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Year : 2014  |  Volume : 62  |  Issue : 6  |  Page : 649--655

Co-morbidity of depression and epilepsy in Jimma University specialized hospital, Southwest Ethiopia

1 Department of Psychiatry, Mekelle University, Mekelle, Ethiopia
2 Department of Psychiatry, Jimma University, Jimma, Ethiopia

Correspondence Address:
Mubarek Abera
Department of Psychiatry, Jimma University, Jimma
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Source of Support: None, Conflict of Interest: None

DOI: 10.4103/0028-3886.149391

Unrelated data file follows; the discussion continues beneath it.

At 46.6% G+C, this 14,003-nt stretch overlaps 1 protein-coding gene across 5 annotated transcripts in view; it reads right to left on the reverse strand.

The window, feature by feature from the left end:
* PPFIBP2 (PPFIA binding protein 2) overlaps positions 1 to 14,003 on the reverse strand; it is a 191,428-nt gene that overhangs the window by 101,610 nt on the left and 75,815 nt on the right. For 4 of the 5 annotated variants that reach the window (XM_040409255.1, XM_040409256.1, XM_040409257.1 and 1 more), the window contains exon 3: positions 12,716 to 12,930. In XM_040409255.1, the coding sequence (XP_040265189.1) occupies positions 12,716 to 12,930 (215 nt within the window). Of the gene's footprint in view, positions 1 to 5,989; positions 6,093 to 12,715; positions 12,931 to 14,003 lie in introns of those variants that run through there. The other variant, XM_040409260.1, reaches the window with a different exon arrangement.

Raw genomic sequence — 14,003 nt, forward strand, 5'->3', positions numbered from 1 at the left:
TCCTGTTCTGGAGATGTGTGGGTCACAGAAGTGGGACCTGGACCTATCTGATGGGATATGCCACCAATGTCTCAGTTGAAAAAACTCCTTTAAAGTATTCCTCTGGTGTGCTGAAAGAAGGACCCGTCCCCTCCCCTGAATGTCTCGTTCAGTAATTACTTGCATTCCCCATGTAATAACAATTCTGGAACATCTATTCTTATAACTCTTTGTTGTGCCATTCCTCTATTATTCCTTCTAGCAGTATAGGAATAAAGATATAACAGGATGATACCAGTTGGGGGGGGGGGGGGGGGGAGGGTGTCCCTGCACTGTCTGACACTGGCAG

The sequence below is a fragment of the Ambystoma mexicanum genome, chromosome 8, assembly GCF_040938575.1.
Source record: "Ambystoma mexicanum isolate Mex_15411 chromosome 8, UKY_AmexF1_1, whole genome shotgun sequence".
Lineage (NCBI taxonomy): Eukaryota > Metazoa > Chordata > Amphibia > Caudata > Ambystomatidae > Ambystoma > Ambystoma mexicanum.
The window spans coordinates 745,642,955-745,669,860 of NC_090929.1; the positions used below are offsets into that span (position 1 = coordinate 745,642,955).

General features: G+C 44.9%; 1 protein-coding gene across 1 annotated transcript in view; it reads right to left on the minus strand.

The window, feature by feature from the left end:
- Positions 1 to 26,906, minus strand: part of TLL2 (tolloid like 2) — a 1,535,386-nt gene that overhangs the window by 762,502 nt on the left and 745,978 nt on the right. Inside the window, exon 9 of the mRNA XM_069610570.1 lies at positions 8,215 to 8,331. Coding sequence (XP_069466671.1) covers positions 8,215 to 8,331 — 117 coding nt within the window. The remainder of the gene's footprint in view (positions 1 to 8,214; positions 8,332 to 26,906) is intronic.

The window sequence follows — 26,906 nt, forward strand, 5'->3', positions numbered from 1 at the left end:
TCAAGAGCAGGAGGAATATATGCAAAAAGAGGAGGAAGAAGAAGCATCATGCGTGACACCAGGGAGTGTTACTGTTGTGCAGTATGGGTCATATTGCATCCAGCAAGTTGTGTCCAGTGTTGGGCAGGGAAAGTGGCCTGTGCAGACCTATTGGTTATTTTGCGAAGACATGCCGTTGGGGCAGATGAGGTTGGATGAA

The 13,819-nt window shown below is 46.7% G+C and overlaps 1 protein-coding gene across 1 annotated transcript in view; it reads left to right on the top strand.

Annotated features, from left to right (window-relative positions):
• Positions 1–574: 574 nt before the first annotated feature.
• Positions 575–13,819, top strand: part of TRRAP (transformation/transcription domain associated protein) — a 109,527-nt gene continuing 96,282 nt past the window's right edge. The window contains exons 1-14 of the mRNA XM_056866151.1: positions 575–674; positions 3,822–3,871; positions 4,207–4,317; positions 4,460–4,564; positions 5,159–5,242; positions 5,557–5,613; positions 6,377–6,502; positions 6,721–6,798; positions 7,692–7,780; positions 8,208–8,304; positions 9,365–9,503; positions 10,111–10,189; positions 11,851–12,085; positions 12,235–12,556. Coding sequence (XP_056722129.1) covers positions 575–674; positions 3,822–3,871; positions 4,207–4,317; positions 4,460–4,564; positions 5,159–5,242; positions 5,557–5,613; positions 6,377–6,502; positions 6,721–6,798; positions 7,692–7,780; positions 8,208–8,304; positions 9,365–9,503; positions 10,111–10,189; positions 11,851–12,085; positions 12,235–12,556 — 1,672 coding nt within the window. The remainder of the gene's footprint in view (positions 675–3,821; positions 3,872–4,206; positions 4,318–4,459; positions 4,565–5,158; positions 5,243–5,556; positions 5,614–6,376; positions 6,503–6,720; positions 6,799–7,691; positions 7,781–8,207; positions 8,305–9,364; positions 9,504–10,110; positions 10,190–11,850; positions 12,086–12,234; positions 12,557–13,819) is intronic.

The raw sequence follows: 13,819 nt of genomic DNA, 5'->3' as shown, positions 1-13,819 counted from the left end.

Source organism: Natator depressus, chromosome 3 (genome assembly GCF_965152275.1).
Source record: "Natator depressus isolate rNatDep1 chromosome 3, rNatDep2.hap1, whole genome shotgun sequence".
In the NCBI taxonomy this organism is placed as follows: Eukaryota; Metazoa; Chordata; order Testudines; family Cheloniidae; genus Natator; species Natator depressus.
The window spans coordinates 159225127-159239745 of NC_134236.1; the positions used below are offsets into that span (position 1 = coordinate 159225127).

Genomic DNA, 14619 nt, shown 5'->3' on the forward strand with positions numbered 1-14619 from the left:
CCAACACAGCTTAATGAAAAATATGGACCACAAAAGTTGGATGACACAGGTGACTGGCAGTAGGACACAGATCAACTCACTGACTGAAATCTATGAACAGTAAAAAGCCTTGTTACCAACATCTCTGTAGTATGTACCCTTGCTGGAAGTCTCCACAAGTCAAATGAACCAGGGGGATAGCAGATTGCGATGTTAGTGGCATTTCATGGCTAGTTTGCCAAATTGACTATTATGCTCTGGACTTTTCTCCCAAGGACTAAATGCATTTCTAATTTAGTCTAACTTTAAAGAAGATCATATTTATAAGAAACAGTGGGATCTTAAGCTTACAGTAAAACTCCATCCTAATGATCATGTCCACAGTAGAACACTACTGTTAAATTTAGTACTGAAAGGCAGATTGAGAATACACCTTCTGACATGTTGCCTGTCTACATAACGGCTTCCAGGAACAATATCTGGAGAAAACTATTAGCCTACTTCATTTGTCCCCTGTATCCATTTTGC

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Background: Depression is a serious and frequent co-morbid illness among people with epilepsy (PWE) and the risk for depression in PWE is higher than the general population. However, depression among PWE is often under diagnosed and treated by physicians other than psychiatrists in resource-limited settings like Ethiopia. Objective: This study aimed at assessing the prevalence and factors associated with depression and its implication for treatment among PWE in Southwest Ethiopia. Materials and Methods: A hospital-based cross-sectional study design was facilitated among 300 adult subjects diagnosed with epilepsy at the Jimma University Specialized Hospital (JUSH) from August to October 2012. Depression was assessed using the Beck Depression Inventory-II (BDI-II) scale which was found to have Cronbach's Alpha of 0.82 for this study. Results: A total of 300 adult subjects with epilepsy were interviewed making a response rate of 100%. The prevalence of depressive disorder among patient with epilepsy was 49.3%. Of these, 39.9%, 38.5%, and 21.6% of the patient were found to have mild, moderate, and severe depression, respectively. Epilepsy-related perceived stigma, high seizure frequency, and low educational status were found to be independent predictors of depression among subjects with epilepsy. Conclusion: In this study, depression was found to be highly prevalent. Early recognition and treatment of depression through routine screening and assessment of PWE should become an essential part of diagnosis and treatment protocol.


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